Locklear said he would order the interception of a North Korean missile if it poses a direct threat to the United States or its allies. He said he would not recommend shooting down any North Korean missile regardless of its trajectory. The admiral said it would not take long to determine where such a missile is going to land.

Missile concerns

  • North Korean children hold up red scarves to be tied around their necks during an induction ceremony into the Korean Children's Union held at a stadium in Pyongyang, April 12, 2013.
  • Two military officers admire displays at a flower show featuring thousands of Kimilsungia flowers, named after the late North Korean leader Kim Il Sung, Pyongyang, April 12, 2013.
  • South Korean soldiers stand guard at an observation post near the demilitarized zone (DMZ) which separates the two Koreas in Paju, north of Seoul April 11, 2013.
  • Female North Korean soldiers patrol along the banks of Yalu River, near the North Korean town of Sinuiju, opposite the Chinese border city of Dandong, April 11, 2013.
  • A North Korean man blocks his face with his hand from being photographed as he and other residents take a ferry in Yalu River, near the North Korean town of Sinuiju, opposite the Chinese border city of Dandong, April 11, 2013.
  • People take part in an oath-taking before the statues of late North Korean leaders Kim Il-sung and Kim Jong-il on Mansudae Hill in Pyongyang, April 10, 2013. (KCNA)
  • Anti-North Korean protesters release balloons with peace messages on the Grand Unification Bridge leading to the North near the demilitarized zone separating the two Koreas, in Paju, north of Seoul, April 10, 2013.
  • South Koreans arrive with their belongings from North Korea's Kaesong at the customs, immigration and quarantine office near the border village of Panmunjom, in Paju, north of Seoul, South Korea, April 9, 2013.
  • Visitors look at the industrial complex in Kaesong, North Korea, through binoculars at Dora Observation Post in the demilitarized zone (DMZ) near the border village of Panmunjom, in Paju, South Korea, April 9, 2013.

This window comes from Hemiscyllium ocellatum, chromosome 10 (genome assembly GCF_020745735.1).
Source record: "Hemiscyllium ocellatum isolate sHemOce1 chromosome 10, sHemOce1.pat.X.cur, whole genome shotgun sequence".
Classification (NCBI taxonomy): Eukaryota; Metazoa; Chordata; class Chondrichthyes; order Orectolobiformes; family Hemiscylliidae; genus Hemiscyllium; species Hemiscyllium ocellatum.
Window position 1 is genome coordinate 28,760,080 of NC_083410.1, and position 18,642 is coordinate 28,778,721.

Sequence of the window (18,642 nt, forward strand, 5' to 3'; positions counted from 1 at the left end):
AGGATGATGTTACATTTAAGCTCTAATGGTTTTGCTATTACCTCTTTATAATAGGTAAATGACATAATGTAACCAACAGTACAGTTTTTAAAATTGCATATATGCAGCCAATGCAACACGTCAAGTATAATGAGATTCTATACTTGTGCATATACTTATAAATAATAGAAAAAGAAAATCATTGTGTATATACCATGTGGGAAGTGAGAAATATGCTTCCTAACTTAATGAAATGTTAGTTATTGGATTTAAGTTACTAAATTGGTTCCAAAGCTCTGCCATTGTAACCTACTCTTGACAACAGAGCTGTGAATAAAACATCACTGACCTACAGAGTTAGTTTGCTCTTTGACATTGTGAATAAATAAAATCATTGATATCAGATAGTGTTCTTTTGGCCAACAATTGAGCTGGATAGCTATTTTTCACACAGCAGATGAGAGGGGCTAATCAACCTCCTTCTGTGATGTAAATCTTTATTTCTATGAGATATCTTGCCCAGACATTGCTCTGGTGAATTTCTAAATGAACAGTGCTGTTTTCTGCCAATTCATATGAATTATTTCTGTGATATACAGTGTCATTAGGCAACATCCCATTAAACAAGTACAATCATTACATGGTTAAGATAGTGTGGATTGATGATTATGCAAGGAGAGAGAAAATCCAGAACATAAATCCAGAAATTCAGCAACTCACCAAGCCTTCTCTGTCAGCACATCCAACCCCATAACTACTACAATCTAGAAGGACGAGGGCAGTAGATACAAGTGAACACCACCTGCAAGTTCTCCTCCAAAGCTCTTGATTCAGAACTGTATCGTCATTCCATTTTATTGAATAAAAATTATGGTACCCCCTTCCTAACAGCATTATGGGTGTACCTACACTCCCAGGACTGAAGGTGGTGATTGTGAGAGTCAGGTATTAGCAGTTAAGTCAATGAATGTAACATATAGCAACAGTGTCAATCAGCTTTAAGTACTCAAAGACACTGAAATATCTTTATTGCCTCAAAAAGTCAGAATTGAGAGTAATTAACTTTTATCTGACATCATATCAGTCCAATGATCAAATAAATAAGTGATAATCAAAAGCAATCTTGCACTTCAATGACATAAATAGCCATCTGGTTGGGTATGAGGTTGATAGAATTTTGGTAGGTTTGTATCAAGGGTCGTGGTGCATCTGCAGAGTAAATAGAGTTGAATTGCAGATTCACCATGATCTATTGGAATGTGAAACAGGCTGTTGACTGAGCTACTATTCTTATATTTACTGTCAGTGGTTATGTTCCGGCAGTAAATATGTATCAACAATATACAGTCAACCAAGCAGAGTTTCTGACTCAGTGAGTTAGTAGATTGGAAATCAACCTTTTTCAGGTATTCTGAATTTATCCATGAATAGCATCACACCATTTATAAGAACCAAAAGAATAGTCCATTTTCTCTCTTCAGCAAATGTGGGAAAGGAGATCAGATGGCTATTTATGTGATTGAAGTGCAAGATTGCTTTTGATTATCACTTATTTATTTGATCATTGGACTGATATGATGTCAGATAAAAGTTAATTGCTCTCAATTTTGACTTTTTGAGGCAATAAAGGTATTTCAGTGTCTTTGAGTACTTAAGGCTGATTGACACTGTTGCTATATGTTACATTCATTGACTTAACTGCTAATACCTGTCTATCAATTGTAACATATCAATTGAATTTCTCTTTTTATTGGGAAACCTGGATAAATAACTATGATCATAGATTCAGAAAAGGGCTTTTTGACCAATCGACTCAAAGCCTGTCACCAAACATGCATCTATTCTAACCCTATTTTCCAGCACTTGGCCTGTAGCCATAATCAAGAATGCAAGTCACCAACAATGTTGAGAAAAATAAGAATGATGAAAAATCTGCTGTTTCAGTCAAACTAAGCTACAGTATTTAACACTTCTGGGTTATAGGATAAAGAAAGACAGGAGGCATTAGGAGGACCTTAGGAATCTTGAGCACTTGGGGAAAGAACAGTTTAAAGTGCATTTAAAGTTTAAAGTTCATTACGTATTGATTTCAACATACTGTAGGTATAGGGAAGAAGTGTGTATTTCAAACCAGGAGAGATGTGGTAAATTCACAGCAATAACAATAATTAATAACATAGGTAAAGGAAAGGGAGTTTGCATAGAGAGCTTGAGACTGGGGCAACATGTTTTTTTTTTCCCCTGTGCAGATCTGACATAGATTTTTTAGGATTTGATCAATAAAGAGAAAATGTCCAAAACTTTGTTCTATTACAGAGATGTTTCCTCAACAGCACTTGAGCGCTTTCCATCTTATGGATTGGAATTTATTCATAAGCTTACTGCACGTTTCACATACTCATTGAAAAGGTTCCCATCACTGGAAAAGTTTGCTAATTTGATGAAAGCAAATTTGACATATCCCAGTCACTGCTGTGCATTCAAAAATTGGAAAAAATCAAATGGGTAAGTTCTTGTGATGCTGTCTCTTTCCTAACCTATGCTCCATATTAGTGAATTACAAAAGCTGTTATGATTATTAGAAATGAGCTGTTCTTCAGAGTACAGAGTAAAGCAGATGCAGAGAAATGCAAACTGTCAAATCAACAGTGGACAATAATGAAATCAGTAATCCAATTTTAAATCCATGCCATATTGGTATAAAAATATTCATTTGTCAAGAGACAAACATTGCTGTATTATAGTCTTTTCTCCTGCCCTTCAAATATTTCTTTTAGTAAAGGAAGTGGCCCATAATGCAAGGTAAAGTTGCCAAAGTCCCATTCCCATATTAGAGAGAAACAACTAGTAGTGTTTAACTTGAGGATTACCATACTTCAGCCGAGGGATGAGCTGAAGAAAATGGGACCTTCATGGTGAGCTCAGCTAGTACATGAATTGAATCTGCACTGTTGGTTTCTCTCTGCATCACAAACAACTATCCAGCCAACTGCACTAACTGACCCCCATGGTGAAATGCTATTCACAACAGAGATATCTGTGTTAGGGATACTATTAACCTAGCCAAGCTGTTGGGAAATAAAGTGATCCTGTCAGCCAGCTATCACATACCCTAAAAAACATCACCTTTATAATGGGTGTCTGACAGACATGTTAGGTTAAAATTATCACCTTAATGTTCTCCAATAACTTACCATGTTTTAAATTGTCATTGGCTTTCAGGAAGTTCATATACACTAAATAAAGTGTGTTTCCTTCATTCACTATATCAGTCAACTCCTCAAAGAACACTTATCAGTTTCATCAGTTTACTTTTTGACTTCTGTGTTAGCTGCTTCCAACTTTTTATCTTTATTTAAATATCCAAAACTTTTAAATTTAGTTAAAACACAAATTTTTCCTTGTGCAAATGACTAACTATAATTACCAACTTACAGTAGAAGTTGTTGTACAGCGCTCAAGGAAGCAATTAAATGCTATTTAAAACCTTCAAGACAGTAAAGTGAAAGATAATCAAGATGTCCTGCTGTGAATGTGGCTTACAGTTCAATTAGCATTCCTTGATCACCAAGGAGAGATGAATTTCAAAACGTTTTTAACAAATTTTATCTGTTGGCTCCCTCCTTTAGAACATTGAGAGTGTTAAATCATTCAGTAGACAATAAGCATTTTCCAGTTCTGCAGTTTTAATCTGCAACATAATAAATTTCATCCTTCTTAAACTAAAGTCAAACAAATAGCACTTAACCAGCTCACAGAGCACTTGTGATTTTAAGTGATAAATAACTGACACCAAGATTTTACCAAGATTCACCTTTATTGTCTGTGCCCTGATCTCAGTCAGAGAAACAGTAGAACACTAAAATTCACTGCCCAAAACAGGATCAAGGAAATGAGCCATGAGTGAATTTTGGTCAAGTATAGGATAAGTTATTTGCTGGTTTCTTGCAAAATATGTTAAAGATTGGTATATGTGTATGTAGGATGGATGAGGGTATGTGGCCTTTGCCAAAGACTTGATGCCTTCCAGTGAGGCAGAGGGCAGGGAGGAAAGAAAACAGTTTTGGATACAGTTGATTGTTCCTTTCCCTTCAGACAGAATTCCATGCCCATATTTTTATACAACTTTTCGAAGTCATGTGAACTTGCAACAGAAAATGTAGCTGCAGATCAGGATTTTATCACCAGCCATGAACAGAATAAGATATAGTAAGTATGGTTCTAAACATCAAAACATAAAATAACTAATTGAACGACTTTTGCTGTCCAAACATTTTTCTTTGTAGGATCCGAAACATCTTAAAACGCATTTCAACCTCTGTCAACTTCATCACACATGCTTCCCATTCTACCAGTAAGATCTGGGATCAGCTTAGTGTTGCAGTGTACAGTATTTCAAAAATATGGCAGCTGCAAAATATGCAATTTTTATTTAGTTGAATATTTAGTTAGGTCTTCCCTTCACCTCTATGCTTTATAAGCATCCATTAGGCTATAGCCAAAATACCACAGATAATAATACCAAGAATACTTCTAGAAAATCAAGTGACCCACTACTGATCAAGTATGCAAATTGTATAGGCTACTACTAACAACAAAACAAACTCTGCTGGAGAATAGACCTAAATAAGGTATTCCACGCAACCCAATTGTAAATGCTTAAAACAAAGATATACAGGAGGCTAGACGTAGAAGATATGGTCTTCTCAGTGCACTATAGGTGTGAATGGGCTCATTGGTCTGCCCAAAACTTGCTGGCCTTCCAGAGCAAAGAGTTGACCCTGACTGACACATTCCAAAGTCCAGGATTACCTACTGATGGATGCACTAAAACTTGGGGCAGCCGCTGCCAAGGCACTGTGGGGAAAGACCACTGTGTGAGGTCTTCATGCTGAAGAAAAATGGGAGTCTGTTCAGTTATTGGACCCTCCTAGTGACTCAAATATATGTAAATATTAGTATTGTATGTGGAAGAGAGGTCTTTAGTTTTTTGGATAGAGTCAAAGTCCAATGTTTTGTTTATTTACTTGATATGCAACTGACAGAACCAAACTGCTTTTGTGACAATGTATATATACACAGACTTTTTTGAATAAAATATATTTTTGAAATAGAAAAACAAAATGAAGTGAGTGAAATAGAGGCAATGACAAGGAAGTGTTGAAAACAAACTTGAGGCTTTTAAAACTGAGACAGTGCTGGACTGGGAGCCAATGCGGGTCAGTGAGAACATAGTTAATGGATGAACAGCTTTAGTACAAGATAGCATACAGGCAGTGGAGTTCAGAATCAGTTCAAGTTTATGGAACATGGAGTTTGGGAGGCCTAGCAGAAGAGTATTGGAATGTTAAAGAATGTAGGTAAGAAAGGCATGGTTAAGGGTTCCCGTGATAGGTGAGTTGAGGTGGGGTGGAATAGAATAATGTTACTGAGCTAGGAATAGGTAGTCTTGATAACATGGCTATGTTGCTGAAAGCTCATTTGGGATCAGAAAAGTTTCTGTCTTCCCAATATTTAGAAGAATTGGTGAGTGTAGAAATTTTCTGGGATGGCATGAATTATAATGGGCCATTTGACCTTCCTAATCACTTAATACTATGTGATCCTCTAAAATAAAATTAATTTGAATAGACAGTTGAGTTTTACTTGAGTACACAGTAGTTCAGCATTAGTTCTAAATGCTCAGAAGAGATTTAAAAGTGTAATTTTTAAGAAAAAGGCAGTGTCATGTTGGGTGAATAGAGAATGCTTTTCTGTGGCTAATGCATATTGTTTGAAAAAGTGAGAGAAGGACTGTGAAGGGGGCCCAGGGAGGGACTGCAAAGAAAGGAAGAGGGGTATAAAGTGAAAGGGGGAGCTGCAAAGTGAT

• A South Korean military vehicle passes by gates leading to the North Korean city of Kaesong at the customs, immigration and quarantine office near the border village of Panmunjom, April 8, 2013.
  • An elementary school teacher orders her students to leave as they watch South Korean housewives denounce annual South Korean-U.S. military exercises, near the U.S. Embassy in Seoul, April 8, 2013.
  • South Korean army soldiers patrol along a barbed-wire fence near the border village of the Panmunjom, in Paju, South Korea, April 8, 2013.
  • North Korean military dogs run to a target with a portrait of South Korean Defence Minister Kim Kwan-jin during a military drill, April 6, 2013. (KCNA)

South Korean media quoted government officials as saying North Korea appears to be preparing to test fire another missile in the coming days.

North Korea has threatened to attack the South, the United States and U.S. allies in the Asia-Pacific region in retaliation for the latest economic sanctions imposed on Pyongyang by the U.N. Security Council. Those sanctions have been aimed at punishing Pyongyang for carrying out nuclear and missile tests in defiance of Security Council resolutions.

Japan responded to Pyongyang's threats on Tuesday, deploying ballistic missile interceptors around Tokyo to defend the city from a potential North Korean missile strike.

Tensions Rising on Korean Peninsula

  • February 12: North Korea carries out third nuclear test
  • March 27: North Korea cuts military hotline with South Korea
  • March 28: U.S. B-2 bombers fly over Korean peninsula
  • March 30: North Korea says it has entered a "state of war" with South Korea
  • April 3: North Korea blocks South Korean workers from Kaesong
  • April 4: North Korea moves a missile to its east coast